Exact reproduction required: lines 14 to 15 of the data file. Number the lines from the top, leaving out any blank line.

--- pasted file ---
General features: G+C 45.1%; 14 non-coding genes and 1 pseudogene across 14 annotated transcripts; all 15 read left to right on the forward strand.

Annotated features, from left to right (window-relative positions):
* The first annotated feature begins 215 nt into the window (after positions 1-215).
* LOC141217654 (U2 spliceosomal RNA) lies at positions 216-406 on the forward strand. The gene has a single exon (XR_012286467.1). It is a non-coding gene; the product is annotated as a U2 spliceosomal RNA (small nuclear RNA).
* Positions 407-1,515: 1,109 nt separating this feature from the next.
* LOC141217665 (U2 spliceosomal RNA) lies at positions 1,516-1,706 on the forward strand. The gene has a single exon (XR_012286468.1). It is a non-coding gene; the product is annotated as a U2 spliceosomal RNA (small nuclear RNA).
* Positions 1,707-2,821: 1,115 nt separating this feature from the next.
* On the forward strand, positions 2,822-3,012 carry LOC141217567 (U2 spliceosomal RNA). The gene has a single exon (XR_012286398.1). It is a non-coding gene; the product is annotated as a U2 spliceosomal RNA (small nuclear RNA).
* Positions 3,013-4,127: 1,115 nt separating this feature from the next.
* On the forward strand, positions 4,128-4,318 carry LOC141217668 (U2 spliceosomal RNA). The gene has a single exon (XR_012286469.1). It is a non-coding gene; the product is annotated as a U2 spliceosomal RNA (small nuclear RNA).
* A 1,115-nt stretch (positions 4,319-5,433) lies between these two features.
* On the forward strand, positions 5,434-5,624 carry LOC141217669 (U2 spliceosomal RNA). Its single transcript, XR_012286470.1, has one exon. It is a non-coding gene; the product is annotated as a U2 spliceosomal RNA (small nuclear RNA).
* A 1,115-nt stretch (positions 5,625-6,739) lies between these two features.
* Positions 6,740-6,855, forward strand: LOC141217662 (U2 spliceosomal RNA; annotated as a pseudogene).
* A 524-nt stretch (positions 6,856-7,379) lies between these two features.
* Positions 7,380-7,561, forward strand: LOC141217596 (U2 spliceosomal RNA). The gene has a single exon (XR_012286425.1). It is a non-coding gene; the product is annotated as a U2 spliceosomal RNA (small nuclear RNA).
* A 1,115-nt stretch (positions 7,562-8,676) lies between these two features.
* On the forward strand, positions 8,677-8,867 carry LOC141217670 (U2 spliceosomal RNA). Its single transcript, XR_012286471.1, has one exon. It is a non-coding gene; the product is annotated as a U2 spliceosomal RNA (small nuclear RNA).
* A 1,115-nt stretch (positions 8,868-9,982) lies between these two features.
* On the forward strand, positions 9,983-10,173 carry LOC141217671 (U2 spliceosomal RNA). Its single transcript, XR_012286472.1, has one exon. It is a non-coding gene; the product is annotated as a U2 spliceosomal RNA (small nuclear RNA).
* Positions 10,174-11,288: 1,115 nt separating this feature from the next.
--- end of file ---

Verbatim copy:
* Positions 6,740-6,855, forward strand: LOC141217662 (U2 spliceosomal RNA; annotated as a pseudogene).
* A 524-nt stretch (positions 6,856-7,379) lies between these two features.